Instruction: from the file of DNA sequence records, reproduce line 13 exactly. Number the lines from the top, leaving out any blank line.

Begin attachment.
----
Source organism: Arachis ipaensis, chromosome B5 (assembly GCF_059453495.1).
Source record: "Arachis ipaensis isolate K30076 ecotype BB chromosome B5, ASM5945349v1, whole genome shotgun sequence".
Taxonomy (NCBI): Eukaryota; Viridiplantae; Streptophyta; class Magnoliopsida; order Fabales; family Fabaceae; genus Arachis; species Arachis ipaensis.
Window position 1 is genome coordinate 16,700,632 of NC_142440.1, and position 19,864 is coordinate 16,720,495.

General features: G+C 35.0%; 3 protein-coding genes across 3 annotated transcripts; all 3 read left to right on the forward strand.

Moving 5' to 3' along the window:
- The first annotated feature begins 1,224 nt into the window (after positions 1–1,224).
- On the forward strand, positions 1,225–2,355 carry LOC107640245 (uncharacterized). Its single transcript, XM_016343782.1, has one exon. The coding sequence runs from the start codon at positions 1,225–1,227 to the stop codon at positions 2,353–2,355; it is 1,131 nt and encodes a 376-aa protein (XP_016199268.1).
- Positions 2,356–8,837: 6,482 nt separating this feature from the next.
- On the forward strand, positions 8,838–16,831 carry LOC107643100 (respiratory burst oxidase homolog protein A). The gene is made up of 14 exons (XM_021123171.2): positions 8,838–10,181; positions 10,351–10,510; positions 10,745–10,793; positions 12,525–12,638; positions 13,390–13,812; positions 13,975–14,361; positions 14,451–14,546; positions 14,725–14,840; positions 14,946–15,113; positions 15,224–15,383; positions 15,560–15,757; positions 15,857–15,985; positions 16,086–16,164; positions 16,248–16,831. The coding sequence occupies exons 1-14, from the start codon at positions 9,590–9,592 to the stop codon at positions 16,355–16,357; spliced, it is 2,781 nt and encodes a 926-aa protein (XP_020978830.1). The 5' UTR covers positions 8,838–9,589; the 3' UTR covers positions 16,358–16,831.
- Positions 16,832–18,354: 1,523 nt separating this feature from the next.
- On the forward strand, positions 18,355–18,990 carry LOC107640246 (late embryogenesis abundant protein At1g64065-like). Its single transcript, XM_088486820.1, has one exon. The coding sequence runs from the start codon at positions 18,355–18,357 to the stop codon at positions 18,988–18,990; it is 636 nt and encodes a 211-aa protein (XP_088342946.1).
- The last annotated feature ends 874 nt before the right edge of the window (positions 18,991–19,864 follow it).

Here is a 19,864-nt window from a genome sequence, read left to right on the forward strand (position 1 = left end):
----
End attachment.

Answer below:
- The last annotated feature ends 874 nt before the right edge of the window (positions 18,991–19,864 follow it).